Mayalibit Bay MPA


Mayalibit Bay Marine Protected Area (MPA) has an area of ​​53,100 hectares and almost splits the island of Waigeo into two parts. Mayalibit Bay has vast mangrove and seagrass habitats, with seagrass spreading across 70m from the edge of the mangrove forest to the coast. Although the percentage of hard corals is relatively small, Mayalibit Bay has great potential as an area for economically significant fish to grow to large sizes. These species include mackerel (Scombridae), samandar (Siganidae), shrimp, bubara (Carangidae), snapper (Lutjanidae) and mud crab (Scylla). The main commodities are mackerel (Rastrelliger sp.) and dried shrimp, in fact, Mayalibit Bay is famous for its mackerel. Almost all mackerel fish consumed in Raja Ampat comes from Mayalibit Bay. Study results have shown that the mouth of the bay is an important spawning ground for the species.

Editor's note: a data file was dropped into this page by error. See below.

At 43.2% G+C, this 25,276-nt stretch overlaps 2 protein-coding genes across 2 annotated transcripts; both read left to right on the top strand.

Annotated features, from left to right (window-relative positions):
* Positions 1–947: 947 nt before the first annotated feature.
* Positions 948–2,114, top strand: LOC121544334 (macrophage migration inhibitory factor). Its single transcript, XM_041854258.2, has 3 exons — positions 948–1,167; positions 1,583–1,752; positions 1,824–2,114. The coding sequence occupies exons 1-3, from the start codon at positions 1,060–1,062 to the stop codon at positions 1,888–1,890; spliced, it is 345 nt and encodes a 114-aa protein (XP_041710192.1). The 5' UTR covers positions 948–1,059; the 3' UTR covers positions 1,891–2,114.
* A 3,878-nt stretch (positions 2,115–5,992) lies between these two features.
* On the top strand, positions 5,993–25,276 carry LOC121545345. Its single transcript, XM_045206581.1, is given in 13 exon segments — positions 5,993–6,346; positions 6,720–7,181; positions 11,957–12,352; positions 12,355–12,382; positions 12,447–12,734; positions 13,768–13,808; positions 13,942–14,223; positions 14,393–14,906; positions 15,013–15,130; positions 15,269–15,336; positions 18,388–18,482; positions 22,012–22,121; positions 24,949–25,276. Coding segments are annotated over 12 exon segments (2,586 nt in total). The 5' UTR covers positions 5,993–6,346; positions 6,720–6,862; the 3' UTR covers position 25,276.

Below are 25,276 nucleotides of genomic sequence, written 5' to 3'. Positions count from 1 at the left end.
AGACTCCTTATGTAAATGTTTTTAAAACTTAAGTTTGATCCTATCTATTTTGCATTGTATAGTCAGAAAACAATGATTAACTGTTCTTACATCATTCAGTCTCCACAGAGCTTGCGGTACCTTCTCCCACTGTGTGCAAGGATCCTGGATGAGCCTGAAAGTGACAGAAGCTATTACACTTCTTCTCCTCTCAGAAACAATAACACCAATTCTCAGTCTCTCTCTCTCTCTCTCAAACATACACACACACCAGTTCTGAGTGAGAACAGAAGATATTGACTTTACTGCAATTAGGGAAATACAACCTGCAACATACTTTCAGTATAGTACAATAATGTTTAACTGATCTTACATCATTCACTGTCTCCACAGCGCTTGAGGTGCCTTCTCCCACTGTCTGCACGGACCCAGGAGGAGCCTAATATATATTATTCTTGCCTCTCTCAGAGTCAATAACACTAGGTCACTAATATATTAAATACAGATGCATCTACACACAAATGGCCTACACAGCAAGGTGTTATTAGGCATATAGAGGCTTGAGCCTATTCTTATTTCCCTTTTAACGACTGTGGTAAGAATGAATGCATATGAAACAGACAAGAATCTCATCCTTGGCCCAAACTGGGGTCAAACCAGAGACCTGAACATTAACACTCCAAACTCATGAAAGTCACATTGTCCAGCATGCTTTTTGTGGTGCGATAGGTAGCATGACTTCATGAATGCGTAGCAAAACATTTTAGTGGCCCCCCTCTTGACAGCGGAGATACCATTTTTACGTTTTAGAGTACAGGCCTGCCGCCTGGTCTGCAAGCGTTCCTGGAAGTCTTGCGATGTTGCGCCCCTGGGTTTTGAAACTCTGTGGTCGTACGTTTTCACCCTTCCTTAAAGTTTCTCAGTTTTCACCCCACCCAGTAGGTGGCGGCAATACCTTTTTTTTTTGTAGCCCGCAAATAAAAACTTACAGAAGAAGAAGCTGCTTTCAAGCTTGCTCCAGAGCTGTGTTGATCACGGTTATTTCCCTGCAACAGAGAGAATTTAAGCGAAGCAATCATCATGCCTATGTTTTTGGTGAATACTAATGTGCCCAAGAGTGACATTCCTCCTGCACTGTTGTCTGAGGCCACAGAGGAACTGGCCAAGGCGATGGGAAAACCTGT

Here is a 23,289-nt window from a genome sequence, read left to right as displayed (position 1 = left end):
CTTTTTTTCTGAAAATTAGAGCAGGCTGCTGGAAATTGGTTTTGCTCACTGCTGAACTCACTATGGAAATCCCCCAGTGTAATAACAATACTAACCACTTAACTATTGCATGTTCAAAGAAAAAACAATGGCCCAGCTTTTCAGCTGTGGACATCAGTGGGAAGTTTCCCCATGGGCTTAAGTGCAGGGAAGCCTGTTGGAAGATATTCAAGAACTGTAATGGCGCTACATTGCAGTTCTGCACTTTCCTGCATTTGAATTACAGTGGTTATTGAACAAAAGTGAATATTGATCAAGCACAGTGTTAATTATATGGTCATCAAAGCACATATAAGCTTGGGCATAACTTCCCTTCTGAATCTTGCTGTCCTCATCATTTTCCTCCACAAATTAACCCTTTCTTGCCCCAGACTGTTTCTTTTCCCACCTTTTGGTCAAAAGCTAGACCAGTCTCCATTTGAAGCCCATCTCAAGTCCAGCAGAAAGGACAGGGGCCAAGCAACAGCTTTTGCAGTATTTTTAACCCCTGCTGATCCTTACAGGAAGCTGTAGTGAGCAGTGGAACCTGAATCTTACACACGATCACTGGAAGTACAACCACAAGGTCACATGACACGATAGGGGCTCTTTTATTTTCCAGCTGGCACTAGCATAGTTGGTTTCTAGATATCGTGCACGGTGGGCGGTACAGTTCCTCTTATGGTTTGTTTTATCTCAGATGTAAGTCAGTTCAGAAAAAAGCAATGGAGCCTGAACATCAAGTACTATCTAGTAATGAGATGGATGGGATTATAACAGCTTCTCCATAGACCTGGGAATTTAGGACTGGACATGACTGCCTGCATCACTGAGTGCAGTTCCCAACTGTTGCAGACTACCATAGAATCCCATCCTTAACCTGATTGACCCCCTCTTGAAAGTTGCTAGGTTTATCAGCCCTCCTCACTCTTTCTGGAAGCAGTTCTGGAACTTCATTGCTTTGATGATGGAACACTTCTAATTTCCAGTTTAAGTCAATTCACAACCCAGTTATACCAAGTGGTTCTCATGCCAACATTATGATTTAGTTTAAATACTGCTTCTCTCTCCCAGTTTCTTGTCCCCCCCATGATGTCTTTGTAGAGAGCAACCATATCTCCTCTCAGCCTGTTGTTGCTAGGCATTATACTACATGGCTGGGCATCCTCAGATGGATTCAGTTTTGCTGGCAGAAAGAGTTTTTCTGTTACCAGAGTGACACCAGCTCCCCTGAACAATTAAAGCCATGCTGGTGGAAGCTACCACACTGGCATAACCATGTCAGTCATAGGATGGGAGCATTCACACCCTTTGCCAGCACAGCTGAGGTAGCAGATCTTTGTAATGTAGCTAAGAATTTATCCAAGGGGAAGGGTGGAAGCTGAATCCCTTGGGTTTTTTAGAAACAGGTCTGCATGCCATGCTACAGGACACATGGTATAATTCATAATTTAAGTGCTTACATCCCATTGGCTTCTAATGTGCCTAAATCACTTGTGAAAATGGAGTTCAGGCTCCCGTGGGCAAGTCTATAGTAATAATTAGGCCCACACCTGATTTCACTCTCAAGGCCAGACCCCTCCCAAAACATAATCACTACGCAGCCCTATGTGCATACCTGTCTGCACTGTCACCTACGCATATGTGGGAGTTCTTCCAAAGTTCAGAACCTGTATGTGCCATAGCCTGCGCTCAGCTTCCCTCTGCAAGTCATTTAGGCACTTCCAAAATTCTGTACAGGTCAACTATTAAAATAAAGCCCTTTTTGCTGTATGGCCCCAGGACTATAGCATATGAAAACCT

Mayalibit Bay belongs to the ancient Mayan tribe, indigenous to Raja Ampat. Administratively, the bay is divided into two districts namely Mayalibit Bay and Tiplol Mayalibit, with a total of 10 villages between the two districts. Data from 2012, states that there are 1,796 people living throughout the bay. Out of the 10 villages, three villages are Muslim and the rest are Christian. Similar to other areas in Raja Ampat, Mayalibit Bay has also suffered from decreasing fish resources due to unsustainable and overexploitive fishing.

On November 15, 2006, the Mayalibit Bay community performed a custom declaration in the village Waifoi, handing over the local mandate to manage the region's fish stocks to ensure sustainability, to the Raja Ampat government. The custom declaration was then followed by a declaration at the district level by the Regent of Raja Ampat, Drs. Marcus Wanma (M.Si), endorsing the MPA with an area of ​​53,100 ha, along with five other MPAs, namely South-East Misool, Kofiau, Strait Dampier, Wayag and Ayau Asia. The declaration at the district level was also marked by the publication of the regent decree (Perbub) No. 66 of 2007 and later the regional reguegulation (Perda) No. 27 of 2008.